• Indiana had the highest location quotient (2.8) for team assemblers. A location quotient represents the ratio of an occupation’s share of area employment relative to its share of national employment; a location quotient greater than one indicates that the occupation makes up an above-average share of local employment.
  • Although team assemblers was the largest production occupation, it made up 2 percent or less of the total employment of any state.
  • In 16 states, team assemblers accounted for at least 1 percent of the total state employment. Indiana had the highest percentage of total state employment for this occupation at 2 percent. In contrast, Wyoming had the lowest percentage of total state employment at 0.1 percent.

Figure 37

Team assemblers earned an annual mean wage of $29,220 nationally, but state average wages ranged from $23,900 in Alaska to $36,120 in Alabama.

Annual mean wage of team assemblers, by state, May 2010

  • States with the highest concentrations of this occupation tended to have higher mean wages for them. Eight out of nine states with high concentrations had at least an annual mean wage of $29,800.
  • States with above-average concentrations and below-average wages were often in the South, including Arkansas, North Carolina, Oklahoma, and Georgia.

Figure 38

With over 30 percent of its employment in production occupations, Elkhart-Goshen, IN, was the area with the highest share of its employment in production occupations.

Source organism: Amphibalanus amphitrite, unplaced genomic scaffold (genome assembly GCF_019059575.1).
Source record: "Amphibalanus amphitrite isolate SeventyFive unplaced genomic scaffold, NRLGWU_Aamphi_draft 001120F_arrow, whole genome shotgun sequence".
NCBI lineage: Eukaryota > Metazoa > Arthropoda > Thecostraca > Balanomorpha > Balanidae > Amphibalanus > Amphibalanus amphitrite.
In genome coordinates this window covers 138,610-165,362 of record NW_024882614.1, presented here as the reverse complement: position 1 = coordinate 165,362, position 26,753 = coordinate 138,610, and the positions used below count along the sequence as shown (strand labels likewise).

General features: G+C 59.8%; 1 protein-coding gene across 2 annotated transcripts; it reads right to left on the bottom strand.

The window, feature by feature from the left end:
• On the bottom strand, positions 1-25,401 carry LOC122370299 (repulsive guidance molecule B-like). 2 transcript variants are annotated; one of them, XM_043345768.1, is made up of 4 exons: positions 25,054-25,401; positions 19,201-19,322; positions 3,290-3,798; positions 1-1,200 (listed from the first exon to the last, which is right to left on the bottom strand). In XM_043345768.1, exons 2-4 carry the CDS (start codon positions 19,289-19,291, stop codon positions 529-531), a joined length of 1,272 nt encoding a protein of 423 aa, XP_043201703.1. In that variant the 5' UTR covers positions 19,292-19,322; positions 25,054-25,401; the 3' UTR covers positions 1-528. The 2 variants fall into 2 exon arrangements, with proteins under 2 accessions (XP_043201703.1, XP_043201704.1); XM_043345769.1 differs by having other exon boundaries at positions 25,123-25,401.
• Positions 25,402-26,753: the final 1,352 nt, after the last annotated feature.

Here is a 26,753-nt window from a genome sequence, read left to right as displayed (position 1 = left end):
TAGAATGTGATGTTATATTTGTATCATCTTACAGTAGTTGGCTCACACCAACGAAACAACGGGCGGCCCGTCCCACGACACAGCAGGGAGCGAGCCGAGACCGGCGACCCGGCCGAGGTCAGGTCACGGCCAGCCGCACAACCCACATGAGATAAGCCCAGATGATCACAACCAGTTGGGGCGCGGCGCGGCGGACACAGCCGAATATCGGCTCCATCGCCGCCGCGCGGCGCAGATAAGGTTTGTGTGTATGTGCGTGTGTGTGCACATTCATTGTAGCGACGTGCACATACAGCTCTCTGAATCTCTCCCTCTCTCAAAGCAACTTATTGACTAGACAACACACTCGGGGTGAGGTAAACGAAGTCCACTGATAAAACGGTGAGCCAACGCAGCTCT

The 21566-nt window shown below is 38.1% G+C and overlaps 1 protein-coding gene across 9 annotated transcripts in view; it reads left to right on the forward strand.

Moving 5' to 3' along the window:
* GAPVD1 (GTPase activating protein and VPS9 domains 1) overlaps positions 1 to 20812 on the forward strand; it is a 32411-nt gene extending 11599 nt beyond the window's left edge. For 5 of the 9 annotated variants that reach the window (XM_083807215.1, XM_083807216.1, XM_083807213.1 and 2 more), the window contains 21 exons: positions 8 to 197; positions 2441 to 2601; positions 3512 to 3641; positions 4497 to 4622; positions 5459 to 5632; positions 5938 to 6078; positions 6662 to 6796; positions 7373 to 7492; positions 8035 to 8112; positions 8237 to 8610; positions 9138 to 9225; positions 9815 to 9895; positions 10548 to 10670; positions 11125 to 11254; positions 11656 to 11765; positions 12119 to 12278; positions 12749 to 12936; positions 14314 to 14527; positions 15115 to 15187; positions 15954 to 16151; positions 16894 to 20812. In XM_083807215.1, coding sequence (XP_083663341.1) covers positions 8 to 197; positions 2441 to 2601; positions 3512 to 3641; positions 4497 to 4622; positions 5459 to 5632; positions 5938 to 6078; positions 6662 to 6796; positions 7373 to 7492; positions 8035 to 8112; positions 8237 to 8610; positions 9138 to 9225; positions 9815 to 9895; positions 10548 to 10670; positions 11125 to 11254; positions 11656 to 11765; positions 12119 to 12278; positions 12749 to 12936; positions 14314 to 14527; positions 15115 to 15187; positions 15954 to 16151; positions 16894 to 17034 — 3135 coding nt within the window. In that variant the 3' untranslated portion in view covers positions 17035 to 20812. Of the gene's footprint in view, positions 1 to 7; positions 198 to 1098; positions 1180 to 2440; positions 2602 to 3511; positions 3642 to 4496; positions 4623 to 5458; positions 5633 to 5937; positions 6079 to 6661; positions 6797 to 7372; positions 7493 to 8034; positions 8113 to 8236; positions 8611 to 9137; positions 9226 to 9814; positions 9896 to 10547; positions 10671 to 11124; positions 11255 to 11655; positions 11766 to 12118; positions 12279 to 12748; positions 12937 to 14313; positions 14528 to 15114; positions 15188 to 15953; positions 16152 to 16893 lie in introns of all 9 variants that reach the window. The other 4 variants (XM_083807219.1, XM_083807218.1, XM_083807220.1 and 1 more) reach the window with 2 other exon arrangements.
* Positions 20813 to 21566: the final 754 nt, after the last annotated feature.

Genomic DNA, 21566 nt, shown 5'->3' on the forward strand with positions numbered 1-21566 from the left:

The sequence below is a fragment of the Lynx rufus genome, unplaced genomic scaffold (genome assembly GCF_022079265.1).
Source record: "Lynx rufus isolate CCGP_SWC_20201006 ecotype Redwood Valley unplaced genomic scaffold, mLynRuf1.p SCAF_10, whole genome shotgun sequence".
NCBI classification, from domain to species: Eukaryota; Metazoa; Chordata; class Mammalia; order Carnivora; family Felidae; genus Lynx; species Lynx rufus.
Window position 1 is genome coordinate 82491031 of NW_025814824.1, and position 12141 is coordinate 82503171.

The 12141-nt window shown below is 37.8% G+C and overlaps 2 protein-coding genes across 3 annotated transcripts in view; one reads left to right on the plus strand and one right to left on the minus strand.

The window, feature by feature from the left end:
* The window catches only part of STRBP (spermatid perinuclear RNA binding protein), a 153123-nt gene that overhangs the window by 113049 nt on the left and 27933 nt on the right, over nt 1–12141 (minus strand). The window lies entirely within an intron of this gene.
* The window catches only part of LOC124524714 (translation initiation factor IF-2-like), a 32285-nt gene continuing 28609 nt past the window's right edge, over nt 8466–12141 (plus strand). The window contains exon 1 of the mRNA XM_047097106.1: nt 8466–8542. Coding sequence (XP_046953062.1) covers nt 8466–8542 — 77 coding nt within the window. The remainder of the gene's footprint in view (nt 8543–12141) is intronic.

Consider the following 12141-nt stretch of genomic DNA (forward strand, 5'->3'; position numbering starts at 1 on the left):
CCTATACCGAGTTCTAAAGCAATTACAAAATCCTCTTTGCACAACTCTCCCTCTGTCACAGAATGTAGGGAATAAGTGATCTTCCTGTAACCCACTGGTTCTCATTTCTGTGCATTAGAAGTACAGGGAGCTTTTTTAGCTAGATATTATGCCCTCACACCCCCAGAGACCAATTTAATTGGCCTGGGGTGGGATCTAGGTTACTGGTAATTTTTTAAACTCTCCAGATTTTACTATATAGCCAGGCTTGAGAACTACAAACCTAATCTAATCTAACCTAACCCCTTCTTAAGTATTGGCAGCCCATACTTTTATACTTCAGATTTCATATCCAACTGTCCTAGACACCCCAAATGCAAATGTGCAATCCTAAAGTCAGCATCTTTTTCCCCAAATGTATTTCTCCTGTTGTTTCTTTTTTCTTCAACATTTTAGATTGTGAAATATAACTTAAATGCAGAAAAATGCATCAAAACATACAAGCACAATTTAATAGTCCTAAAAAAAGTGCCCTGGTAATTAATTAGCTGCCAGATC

Occupations with the largest location quotients in
Elkhart-Goshen, IN, May 2010

  • Nationally, 6.5 percent of employment was in production occupations, giving production occupations a location quotient of 4.7 in the Elkhart-Goshen area.
  • The occupation with the highest concentration relative to the U.S. average in the Elkhart-Goshen area was fiberglass laminators and fabricators. It had a location quotient of 72, and accounted for over 1 percent of the area’s employment (99,370).
  • Furniture finishers had the second highest location quotient, at 28, and accounted for 340 jobs.
  • The 10 occupations with the largest location quotients in Elkhart-Goshen, IN, were all production occupations. Of these, three occupations were assemblers and fabricators and another three occupations were related to woodworking.
  • All of the occupations in figure 38 had wages below the hourly mean wage for the metropolitan statistical area ($17.75), except for transportation equipment painters ($20.40).